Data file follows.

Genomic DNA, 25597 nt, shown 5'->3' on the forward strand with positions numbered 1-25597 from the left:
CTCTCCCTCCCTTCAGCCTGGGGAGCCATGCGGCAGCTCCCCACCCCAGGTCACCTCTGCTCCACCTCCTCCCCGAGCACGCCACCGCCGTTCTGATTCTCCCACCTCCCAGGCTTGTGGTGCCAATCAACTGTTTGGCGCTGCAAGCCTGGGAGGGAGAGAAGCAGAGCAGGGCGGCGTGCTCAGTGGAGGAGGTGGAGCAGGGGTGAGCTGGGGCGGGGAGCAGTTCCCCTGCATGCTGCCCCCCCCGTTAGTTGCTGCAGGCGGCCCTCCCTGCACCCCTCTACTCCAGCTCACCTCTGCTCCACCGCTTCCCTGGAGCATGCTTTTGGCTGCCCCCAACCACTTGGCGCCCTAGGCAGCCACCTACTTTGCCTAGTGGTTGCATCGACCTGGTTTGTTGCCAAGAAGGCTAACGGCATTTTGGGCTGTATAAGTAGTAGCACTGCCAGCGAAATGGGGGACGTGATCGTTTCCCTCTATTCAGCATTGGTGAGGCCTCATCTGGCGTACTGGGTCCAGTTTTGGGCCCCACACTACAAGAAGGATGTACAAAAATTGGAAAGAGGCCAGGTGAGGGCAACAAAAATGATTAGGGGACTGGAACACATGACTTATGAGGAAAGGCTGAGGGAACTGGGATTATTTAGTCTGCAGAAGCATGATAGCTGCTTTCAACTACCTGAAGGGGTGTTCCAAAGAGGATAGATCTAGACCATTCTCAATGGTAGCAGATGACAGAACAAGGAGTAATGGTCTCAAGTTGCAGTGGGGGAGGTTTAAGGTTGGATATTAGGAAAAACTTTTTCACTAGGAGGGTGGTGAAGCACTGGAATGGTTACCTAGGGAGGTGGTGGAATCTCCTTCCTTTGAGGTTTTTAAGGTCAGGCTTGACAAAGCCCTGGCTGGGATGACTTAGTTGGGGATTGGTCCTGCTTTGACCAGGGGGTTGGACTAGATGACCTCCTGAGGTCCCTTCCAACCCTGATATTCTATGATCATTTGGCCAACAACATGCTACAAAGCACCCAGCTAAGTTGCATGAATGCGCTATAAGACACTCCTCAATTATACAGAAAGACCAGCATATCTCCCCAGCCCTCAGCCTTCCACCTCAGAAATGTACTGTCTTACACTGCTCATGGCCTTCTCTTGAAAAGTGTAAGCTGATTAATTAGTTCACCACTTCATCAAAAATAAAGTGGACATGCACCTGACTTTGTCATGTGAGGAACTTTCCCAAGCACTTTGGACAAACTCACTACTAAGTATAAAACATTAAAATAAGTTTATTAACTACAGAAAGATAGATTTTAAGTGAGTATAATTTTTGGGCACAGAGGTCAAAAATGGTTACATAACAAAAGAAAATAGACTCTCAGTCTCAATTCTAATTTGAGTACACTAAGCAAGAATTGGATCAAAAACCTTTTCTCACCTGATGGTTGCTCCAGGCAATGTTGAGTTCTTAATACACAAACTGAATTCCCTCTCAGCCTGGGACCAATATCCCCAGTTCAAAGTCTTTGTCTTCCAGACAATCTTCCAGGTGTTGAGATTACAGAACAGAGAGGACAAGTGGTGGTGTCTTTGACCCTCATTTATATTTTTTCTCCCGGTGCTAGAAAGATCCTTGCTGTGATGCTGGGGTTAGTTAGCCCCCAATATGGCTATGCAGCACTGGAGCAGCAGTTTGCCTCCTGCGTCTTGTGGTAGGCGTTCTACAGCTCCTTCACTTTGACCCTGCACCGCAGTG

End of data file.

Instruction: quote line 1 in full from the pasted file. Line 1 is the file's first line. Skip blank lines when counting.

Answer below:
Genomic DNA, 25597 nt, shown 5'->3' on the forward strand with positions numbered 1-25597 from the left: